GM’s production has been affected across its operations in North America, South America and Asia as a result of the semiconductor shortage. Multi-week stoppages have occurred and have continued at some locations in the North America, a situation that is now into its third quarter. Despite attempts to avoid experiencing impact to some of its highest margin products like its full-size pick-up trucks and sport-utility vehicles (SUVs), most notably the Cadillac Escalade, disruptions have started hitting these products mainly in the third quarter.

There are also significant ongoing disruptions at its Brazilian operations, with the Gravatai (Brazil) facility in the middle of a stoppage that will have lasted for around five months when production resumes at an initially slower pace in August. Production at the São Caetano do Sul plant has stopped for a time in the third quarter, coinciding with changes related to the launch of a new vehicle in 2022. Elsewhere, its two sites in South Korea had output reduced at various times during the first two quarters, and more reductions have been announced for the third quarter. In China, there were limited disruptions to production at its SAIC-GM joint venture (JV) in the second quarter, with plants planning more stoppages in the third quarter.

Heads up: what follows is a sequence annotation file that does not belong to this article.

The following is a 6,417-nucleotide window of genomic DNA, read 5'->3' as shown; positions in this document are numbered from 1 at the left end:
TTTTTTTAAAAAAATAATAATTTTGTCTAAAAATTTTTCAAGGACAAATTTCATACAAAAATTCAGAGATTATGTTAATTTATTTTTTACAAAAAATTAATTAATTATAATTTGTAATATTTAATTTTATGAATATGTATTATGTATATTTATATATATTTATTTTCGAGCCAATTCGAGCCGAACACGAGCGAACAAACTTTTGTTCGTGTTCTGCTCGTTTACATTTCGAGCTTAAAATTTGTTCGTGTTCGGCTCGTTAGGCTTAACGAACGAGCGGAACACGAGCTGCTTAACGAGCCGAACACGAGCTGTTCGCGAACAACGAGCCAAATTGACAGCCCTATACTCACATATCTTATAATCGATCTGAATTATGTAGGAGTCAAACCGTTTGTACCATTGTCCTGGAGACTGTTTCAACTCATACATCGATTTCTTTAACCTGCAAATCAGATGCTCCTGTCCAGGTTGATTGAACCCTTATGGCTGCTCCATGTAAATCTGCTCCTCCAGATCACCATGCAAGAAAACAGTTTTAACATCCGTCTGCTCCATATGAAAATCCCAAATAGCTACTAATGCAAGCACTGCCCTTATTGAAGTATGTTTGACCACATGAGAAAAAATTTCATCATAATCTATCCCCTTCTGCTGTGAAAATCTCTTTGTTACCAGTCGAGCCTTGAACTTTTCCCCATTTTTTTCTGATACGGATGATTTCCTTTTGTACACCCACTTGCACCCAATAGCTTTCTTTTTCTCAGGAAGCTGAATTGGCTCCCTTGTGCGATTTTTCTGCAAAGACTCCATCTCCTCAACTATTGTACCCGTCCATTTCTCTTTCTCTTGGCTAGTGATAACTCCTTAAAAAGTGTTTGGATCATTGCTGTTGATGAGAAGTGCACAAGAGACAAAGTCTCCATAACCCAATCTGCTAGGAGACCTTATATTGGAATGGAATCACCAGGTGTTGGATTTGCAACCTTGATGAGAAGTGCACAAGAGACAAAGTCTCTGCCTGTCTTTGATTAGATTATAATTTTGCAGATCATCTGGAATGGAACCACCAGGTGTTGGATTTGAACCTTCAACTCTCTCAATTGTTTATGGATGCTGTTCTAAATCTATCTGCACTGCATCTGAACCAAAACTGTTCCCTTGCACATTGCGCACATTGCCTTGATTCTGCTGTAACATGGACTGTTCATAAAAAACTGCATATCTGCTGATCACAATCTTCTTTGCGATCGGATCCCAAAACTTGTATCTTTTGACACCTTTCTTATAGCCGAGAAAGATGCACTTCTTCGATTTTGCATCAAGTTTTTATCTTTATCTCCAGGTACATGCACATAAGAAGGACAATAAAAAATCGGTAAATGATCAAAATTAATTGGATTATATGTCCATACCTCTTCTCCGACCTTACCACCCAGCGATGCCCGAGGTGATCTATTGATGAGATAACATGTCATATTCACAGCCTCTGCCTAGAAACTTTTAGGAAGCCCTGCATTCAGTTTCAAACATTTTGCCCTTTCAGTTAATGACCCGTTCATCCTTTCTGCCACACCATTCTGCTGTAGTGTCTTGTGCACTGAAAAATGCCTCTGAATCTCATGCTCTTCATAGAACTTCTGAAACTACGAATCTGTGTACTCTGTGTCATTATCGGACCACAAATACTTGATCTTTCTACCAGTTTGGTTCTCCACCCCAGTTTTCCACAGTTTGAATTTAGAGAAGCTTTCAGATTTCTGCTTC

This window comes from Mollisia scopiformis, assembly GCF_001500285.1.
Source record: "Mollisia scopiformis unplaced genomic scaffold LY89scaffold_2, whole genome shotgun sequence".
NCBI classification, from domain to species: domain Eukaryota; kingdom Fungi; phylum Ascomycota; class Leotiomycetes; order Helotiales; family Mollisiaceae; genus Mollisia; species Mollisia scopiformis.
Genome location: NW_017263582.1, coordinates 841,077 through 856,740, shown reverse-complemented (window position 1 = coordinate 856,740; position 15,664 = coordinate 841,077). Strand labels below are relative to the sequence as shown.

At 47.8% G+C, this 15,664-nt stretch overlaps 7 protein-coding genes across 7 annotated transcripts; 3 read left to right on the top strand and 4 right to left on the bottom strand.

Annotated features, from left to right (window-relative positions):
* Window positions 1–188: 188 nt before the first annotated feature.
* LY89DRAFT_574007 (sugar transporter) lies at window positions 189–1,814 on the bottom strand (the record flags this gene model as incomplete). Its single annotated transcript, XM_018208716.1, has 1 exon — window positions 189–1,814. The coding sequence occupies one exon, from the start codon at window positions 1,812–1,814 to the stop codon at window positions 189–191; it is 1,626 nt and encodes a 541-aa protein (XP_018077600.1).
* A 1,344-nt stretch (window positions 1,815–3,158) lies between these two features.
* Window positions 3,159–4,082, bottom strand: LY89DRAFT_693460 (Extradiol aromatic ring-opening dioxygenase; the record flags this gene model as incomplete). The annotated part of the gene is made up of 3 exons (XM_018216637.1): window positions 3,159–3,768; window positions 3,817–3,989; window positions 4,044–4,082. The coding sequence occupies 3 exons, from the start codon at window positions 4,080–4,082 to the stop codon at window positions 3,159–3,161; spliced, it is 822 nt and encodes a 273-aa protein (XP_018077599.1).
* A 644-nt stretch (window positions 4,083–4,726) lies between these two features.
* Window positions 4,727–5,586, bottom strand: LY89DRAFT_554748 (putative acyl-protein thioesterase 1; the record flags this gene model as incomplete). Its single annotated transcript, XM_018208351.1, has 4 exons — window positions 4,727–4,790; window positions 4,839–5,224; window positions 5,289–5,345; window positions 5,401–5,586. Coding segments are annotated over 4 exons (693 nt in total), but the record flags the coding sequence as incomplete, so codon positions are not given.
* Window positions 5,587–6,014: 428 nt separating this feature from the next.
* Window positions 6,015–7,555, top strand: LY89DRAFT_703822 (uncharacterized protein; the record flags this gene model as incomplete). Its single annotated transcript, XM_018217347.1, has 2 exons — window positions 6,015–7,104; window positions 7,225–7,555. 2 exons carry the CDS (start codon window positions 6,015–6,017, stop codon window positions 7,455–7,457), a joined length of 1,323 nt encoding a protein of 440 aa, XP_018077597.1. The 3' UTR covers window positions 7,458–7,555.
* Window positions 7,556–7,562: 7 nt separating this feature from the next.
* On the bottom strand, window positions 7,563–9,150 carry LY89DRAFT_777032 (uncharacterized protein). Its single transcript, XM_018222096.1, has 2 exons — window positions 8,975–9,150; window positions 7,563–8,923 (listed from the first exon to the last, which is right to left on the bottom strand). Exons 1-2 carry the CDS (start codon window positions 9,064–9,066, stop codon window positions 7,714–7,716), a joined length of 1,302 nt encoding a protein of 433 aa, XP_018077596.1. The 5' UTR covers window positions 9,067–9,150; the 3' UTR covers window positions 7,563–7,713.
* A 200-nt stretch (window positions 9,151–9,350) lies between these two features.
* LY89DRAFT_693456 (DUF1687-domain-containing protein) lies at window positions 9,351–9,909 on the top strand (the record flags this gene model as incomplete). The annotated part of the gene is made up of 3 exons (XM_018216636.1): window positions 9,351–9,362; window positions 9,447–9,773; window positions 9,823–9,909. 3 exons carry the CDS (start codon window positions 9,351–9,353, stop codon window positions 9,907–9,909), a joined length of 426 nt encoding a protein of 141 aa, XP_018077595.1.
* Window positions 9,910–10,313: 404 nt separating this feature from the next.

During the announcement of its second-quarter 2021 financial results, General Motors (GM) said that its performance has been better than its initial guidance despite the shortage, on the back of strong pricing and demand. For the full year, the company now expects the semiconductor shortage to remain fluid and expects to see other supply-chain issues into the second half of 2022. It has added that it expects to have no ‘build-shy’ or work-in-progress inventory at the end of the year, but states that significant cash flows could shift from the second half of 2021 into 2022, if it ends up with significant numbers of work-in-progress vehicles at year-end. Included in its renewed guidance for 2021 is an expectation of a reduction in its GM North America production of 100,000 units in the second half of 2021.